Army general pleads guilty to 3 lesser charges; maintains innocence on sex assault counts

The Associated Press

Brig. Gen. Jeffrey Sinclair leaves the courthouse following a day of motions, Tuesday, March 4, 2014, at Fort Bragg, N.C. Less than a month before Sinclair's trial on sexual assault charges, the lead prosecutor broke down in tears Tuesday as he told a superior he believed the primary accuser in the case had lied under oath. (AP Photo/The Fayetteville Observer, James Robinson)

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By MICHAEL BIESECKER and ALLEN G. BREED, Associated Press

FORT BRAGG, N.C. (AP) — In his immaculate blue dress uniform, Brig. Gen. Jeffrey A. Sinclair stood ramrod straight before a judge Thursday and pleaded guilty to three charges that could send him to prison for up to 15 years.

It was a remarkable admission sure to end the military career of a man once regarded as a rising star among the U.S. Army's small cadre of trusted battle commanders.

Sinclair, 51, still faces five other charges stemming from the claims of a female captain nearly 20 years his junior who says the general twice forced her to perform oral sex. But by pleading guilty to the lesser charges, Sinclair's lawyers believe they will strengthen his case at trial by potentially limiting some of the salacious evidence prosecutors can present.

The former deputy commander of the 82nd Airborne could be sentenced to life in prison if convicted of the sexual assaults. Opening statements were expected Friday.

Asked by judge Col. James Pohl whether he clearly understood the consequences of his admissions, the decorated veteran of five combat deployments answered in a clear voice, with no emotion: "Yes sir."

Pohl accepted Sinclair's plea after nearly three hours of detailed and often intimate questions about the married general's flirtations and dalliances with four women — three military officers and one civilian.

The case against Sinclair, believed to be the most senior member of the U.S. military ever to face trial on sexual assault charges, comes as the Pentagon grapples with revelations of rampant rape and sexual misconduct within the ranks. The U.S. Senate on Thursday blocked a bill that would have stripped senior military commanders of their authority to prosecute rapes and other serious offenses in the ranks. The bill was firmly opposed by the Pentagon.

The general pleaded guilty to having improper relationships with two female Army officers and to committing adultery with a third, the captain who was his longtime mistress. Adultery is a crime in the military.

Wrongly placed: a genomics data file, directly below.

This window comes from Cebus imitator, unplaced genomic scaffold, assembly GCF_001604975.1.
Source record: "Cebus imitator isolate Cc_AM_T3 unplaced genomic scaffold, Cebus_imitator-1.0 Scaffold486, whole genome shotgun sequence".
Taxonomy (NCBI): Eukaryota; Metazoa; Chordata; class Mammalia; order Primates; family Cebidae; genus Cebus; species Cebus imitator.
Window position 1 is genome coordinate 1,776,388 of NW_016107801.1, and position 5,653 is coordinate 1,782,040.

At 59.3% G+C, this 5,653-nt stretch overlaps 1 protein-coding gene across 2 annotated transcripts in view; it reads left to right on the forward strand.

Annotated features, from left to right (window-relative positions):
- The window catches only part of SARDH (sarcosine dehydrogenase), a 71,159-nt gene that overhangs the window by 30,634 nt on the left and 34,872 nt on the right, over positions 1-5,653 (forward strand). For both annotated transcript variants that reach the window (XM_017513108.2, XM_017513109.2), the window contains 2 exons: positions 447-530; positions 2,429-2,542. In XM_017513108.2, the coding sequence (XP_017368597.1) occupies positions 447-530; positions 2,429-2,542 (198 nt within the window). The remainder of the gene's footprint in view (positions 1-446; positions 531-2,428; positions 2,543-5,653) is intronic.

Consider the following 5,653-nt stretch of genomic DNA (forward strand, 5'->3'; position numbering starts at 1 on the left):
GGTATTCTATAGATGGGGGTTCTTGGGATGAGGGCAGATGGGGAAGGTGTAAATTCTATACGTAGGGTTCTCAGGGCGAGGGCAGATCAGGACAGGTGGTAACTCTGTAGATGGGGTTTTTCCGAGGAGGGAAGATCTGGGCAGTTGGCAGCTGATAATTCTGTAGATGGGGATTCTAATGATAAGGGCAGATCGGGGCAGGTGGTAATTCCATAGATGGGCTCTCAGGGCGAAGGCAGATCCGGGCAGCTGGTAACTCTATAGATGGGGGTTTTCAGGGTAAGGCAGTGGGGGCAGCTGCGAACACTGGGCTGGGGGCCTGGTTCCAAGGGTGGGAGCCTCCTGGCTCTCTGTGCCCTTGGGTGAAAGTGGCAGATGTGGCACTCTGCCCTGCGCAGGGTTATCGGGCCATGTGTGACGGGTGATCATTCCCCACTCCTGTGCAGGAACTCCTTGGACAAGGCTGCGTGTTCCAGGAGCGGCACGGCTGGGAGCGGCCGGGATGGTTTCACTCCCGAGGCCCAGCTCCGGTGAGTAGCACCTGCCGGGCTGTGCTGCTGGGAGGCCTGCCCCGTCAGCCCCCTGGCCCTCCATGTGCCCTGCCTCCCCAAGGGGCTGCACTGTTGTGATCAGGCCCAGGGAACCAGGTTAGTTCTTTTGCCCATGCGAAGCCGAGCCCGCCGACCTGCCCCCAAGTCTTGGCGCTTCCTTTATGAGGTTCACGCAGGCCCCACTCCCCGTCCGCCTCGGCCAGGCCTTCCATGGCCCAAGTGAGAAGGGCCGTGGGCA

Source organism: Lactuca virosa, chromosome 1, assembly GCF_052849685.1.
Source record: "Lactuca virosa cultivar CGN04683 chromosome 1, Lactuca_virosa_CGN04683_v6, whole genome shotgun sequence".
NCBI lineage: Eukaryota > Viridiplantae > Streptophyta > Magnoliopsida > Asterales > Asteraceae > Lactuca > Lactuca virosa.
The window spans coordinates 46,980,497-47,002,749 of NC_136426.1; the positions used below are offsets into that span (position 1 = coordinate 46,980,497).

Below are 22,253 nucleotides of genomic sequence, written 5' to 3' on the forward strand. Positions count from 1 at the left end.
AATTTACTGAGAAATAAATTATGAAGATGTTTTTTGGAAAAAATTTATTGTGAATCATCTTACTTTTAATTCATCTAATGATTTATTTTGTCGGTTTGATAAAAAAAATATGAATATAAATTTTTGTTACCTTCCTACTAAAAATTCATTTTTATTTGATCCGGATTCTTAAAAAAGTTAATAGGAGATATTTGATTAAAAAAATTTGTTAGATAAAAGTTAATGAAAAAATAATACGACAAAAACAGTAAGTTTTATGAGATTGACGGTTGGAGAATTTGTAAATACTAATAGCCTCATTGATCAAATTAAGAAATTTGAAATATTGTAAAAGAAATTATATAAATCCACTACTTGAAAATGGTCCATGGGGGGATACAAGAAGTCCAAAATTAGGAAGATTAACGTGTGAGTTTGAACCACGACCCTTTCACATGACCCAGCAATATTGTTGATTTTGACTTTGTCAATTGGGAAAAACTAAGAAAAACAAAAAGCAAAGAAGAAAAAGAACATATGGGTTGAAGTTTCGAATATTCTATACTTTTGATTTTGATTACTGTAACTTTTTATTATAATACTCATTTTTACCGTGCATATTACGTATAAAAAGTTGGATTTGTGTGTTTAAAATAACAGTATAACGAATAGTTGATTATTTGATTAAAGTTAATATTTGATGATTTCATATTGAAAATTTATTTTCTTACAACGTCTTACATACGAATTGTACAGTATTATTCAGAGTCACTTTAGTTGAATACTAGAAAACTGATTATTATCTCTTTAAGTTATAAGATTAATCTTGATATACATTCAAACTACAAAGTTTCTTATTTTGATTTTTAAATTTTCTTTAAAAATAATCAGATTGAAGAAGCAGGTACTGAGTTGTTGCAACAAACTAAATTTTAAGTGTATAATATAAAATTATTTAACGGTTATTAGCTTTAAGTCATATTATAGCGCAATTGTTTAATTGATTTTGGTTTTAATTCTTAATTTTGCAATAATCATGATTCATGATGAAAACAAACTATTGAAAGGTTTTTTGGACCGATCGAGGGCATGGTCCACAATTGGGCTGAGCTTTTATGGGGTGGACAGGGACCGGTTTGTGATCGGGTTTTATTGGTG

Sinclair's wife of nearly 30 years has remained with him through his legal troubles and served as a staunch public defender, though she was not in the courtroom Thursday as he admitted guilt. The couple has two children.

The general also admitted to violating orders by possessing pornography and to conduct unbecoming of an officer and a gentleman. After he knew he was under investigation, Sinclair also admitted deleting nude photos from a personal email account sent by a civilian woman with whom he was childhood friends.

Sinclair's lawyer Richard Scheff said before the plea that his client was taking responsibility for his actions, but also strengthening his legal position. By admitting guilt on the three charges for which there is the strongest evidence, the married father of two hoped to narrow the focus of the trial to charges that rely heavily on the testimony and credibility of his former mistress.

In pleading guilty to possessing a cache of porn on his laptop in Afghanistan, a violation of orders for soldiers in the socially conservative Muslim country, Sinclair's defense hopes to limit the ability of prosecutors to use those graphic images to shock the jury.

Prosecutors also have evidence Sinclair asked two female officers to send nude photos of themselves to him. By conceding his guilt, the defense lessens the relevance of the messages they exchanged. The primary accuser is the only one alleging assault.

"What remains of this case really rests on the damaged and tattered credibility of an individual who's not been truthful, who has lied before the court, who has given inconsistent statements," Scheff said outside the courthouse. "Frankly, I think it's an embarrassment that this case will go forward. But it's going forward, and we'll have not guilty verdicts at the end."